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Eight-year-old Theresa, a Coptic Christian, prays to stave off Jesus' anger and to please her parents.

Omair, 16 and Muslim, prays to receive "more rewards from Allah."Alex, a 13-year-old Catholic, is convinced that kneeling in prayer will help his grandmother recover from a heart attack.

Their reasons are as diverse as their religious backgrounds and beliefs, but children share the hope of prayer, the conviction that their thoughts and actions will make a difference to the world. For many, prayer is a ritual that shapes their days, their home lives, even time at play.

"Since time immemorial, we have always had a sense and desire for consolation and a sense of belonging," says Nicholas Van Dyck, president of Religion in American Life of Princeton, N.J., and a Presbyterian minister. "When we are hungry we get food; when we are filled with joy or sadness, then we pray."

There are no formal surveys of children's prayer habits, says David Elkind, a Tufts University professor who has studied the origin of religion in children. But many experts on religion say children mirror adults.

Nearly 90 percent of the adult respondents to a 1993 Life magazine survey said they pray, and 95 percent of those said their prayers had been answered.

The Life poll found that 21 percent of the respondents pray three times a day or more; 9 percent said they pray several times a week; and 3 percent said they pray continually. Ten percent pray in a house of worship; 2 percent pray at mealtime; and 34 percent pray at bedside or in bed. Five percent said they pray while commuting.

Eighty-seven percent said they pray alone.

Children pray for the same reasons as adults, experts say, although adults tend to be wordier and more self-conscious.

"There's a certain naturalness when children pray," says Elizabeth Espersen, executive director of the North American Interfaith Network in Dallas. "They don't question whether they look silly, they just do it."

Over the past eight months, area children shared their understanding of spirituality and religion with the Fort Worth Star-Telegram. They may not know it, but children at prayer have something to teach adults.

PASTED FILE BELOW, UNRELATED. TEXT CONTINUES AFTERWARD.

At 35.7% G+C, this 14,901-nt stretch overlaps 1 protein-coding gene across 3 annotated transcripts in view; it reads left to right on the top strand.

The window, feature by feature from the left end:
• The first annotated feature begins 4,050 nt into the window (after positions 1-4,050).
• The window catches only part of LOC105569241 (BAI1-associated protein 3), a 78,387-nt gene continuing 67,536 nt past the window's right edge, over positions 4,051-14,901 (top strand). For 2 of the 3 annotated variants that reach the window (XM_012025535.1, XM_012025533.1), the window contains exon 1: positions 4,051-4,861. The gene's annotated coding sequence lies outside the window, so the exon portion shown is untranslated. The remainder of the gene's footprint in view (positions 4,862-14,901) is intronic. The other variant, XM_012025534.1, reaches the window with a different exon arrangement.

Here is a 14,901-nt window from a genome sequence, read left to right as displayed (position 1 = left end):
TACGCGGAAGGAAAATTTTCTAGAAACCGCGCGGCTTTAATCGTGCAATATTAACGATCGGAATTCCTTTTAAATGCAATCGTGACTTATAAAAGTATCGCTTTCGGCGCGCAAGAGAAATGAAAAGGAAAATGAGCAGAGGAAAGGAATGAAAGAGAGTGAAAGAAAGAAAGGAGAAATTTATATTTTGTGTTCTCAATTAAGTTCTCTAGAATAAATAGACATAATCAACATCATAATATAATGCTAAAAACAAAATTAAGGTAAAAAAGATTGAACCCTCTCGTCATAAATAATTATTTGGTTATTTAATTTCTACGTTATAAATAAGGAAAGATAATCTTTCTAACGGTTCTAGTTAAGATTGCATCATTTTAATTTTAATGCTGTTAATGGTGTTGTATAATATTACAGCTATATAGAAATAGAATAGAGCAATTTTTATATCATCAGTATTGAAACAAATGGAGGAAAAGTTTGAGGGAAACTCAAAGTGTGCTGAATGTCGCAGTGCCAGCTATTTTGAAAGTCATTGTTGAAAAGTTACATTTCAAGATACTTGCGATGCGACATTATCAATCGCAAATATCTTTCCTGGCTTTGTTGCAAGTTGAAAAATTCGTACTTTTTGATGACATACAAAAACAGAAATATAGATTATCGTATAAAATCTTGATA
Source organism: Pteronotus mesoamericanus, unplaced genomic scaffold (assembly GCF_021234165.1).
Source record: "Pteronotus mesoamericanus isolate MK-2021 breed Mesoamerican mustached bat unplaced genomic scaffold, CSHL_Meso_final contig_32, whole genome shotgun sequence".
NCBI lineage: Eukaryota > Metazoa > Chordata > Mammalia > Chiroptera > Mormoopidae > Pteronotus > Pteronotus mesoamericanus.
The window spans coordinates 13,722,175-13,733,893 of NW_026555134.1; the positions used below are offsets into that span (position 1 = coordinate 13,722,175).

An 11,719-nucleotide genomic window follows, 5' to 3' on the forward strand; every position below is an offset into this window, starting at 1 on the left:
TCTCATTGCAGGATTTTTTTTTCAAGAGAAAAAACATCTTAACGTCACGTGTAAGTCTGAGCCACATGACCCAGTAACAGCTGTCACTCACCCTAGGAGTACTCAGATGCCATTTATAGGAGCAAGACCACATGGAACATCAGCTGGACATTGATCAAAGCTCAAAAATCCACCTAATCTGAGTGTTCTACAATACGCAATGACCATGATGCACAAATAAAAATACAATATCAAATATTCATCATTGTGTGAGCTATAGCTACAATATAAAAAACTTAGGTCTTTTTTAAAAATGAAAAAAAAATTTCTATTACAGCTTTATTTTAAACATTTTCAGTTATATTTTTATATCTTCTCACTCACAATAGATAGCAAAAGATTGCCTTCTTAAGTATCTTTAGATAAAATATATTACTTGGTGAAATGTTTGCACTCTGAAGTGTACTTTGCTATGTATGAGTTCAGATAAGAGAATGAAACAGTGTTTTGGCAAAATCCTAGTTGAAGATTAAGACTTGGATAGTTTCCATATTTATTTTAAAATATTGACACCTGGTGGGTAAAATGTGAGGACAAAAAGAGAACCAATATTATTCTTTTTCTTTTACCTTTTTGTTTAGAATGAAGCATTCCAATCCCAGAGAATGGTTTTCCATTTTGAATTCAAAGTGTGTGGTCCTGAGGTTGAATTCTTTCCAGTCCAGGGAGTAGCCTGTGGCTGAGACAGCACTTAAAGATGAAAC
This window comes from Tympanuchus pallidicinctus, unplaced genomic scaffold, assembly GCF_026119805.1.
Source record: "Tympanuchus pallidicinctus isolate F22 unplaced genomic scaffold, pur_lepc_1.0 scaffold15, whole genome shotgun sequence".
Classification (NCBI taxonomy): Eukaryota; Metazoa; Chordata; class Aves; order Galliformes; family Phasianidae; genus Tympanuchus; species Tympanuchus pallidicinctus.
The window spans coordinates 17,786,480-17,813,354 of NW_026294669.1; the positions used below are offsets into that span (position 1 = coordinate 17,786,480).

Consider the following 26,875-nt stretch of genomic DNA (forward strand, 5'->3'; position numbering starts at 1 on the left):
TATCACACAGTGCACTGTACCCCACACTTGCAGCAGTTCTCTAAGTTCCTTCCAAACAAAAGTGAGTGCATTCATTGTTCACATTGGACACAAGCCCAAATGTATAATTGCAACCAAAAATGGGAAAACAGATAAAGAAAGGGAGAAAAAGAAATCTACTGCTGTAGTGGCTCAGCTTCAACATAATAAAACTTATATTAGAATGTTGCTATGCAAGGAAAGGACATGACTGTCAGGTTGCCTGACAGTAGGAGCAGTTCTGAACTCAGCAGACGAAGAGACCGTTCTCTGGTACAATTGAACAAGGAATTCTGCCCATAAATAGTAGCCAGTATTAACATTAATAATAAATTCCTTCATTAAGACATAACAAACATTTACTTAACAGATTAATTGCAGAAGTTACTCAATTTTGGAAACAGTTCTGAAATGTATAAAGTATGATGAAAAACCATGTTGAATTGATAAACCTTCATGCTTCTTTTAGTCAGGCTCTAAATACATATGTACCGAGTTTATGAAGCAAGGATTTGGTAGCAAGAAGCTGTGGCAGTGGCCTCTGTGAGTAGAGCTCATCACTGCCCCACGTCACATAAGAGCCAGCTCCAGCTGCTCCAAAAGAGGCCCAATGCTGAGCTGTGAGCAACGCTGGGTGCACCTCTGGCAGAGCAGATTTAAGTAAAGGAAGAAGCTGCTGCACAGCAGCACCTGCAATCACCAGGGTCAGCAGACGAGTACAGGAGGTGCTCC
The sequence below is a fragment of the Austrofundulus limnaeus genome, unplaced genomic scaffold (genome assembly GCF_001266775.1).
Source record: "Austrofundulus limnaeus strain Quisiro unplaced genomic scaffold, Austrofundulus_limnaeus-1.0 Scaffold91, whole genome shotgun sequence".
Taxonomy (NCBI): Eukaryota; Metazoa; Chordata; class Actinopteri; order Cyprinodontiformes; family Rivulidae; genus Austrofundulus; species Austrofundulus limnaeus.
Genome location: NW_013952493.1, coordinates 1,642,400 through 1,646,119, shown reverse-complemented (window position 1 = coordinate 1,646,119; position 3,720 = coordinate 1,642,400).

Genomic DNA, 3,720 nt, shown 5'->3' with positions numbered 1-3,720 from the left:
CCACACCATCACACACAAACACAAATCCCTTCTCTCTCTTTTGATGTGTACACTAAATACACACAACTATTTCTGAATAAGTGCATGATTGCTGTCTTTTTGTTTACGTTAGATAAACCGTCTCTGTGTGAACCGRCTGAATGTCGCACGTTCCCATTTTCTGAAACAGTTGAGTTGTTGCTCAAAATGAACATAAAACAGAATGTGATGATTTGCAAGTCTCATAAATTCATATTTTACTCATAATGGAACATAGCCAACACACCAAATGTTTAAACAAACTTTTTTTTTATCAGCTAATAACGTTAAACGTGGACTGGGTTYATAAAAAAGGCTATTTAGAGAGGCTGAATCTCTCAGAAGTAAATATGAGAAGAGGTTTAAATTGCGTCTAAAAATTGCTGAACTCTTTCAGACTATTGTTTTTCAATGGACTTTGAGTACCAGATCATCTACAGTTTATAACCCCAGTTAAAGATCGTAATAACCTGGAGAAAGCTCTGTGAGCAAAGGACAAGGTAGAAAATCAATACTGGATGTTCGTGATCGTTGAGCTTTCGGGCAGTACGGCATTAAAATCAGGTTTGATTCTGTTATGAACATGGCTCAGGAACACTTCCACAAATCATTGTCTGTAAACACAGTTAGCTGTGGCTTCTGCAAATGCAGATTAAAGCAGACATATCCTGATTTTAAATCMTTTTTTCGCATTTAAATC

"Children can teach adults a sense of wonder," Van Dyck says. "They can teach adults what it is to be gratefully dependent on God for all that we need . . . as well as a sense of belonging in the universe."

If they pay attention, adults can re-learn from children a sense of awe for God and for the world, Es-persen says.

"They are still open to mystery and so they are open to God," she says.

That's certainly the case with Mandy DuPriest, who attends Fort Worth's First United Methodist Church and says she has a direct line with God.

"I think there are tiny little holes in the walls with little pipes and the pipes go up to God so he can hear your prayers," Mandy says.

Children's first and most lasting views of God are shaped by their parents and in some cases, religious leaders such as priests, pastors, rabbis and imams. The frequency and content of their prayers, and even the way they pray, often is a mimicry of their parents.

"Most children believe God is a friend who cares about them and is usually an extension in their imagination of the most loving kind of parent they can dream up," Van Dyck says. "It's not surprising that . . . parents influence kids very strongly. We do tend to pay attention to the people we know and live with. We get a sense of what is important to them and internalize it."

To help children shape their own view of God, Hazel Morris, associate professor of childhood education at Fort Worth's South-western Baptist Theological Seminary, recommends that parents and other adults try to be open and nonjudgmental when they discuss religion. Most of all, Morris says, parents need to listen to their children.